Three Samsung DRAMers prepare for life behind bars
A dirty dozen
The memory cartel saga continued today with three Samsung Electronics executives agreeing to go to the slammer and make amends for fixing DRAM prices.
Senior manager of DRAM sales Sun Woo Lee will serve eight months, while two lower level DRAM staffers Yeongho Kang and Young Woo Lee will serve seven months. All three have plead guilty to participating in a conspiracy to fix the prices of DRAM. All told, four companies - Hynix, Infineon, Elpida and Samsung - have been caught up in the memory scandal and paid $731m in fines.
“True deterrence occurs when guilty individuals serve jail terms, and not just when corporations pay criminal fines,” said US Attorney General Alberto Gonzales. “These pleas should send a clear message that we will hold accountable all conspirators, whether domestic or foreign, that harm American consumers through their illegal conduct.”
The actions of the memory makers affected the likes of Dell, HP, Compaq, IBM, Gateway, Apple and their customers.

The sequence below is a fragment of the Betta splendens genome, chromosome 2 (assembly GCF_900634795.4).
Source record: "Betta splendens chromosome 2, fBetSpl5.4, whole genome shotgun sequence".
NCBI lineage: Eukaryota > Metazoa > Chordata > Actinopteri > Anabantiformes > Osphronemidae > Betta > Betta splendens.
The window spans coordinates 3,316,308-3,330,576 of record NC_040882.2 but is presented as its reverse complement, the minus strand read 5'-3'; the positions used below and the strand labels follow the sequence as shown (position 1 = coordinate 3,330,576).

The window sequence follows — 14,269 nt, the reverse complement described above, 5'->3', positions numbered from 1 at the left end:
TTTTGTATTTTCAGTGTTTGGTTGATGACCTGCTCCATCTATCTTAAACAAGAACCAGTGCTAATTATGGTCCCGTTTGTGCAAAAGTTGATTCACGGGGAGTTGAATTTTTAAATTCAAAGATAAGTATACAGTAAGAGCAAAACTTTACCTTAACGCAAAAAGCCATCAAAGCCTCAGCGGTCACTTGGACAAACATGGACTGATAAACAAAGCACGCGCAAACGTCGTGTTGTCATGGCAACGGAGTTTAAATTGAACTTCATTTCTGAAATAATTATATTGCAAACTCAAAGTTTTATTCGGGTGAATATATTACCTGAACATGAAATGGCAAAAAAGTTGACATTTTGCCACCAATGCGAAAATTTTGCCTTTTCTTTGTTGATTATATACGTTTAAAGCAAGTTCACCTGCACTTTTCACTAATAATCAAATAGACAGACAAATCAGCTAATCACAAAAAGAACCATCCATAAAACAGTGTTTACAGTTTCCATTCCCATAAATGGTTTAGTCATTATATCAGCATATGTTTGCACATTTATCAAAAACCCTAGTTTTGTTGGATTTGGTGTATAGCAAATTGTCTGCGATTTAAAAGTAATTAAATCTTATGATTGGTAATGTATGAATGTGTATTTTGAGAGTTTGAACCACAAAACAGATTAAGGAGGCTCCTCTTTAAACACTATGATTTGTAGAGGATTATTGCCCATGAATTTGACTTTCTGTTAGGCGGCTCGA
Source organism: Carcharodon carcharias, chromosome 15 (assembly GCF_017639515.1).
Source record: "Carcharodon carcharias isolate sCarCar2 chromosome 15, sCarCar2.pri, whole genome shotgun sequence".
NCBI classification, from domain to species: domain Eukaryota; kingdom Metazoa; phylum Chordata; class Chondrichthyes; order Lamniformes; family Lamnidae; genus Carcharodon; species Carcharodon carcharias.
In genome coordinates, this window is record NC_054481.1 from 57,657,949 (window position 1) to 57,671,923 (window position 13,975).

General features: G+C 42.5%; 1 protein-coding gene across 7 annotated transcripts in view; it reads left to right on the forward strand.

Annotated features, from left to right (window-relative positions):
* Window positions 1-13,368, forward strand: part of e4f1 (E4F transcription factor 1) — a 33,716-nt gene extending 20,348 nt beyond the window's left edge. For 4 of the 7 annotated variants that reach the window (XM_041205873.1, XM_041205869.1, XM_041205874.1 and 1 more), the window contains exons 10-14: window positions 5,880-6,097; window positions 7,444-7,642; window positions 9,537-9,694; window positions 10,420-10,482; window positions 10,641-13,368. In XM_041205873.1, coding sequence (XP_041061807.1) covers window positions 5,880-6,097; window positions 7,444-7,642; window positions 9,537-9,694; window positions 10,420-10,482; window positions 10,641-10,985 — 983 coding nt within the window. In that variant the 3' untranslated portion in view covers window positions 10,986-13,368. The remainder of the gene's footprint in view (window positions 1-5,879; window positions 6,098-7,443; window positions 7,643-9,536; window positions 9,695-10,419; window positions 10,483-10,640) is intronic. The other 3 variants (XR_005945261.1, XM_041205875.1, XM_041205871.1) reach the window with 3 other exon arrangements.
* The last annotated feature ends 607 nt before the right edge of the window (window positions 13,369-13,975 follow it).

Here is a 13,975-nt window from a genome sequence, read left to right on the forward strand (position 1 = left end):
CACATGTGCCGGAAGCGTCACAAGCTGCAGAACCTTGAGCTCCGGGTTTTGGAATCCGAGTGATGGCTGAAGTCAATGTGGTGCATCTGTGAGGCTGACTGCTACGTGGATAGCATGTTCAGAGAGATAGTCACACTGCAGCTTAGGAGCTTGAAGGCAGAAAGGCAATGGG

The Samsung executives join nine other executives at various companies who have been charged in the memory ordeal. The Samsung staffers will each pay a $250,000 fine in addition to going to the clink.
The US government has built a case showing that the memory makers held meetings from 1999 to 2002 in which they worked to set common prices for DRAM. During this period, PC maker executives such as Michael Dell accused the companies of acting like a cartel.
The US Department of Justice warned that its still in pursuit of people involved in the memory scandal.
“These are the first executives from Samsung to plead guilty to fixing prices in what is still an active investigation into antitrust violations in the DRAM industry,” said Thomas O. Barnett, Assistant Attorney General in charge of the Department’s Antitrust Division. “We will continue our efforts to bring to justice other domestic and foreign-based executives who were involved with fixing DRAM prices.” ®
Sponsored: Customer Identity and Access Management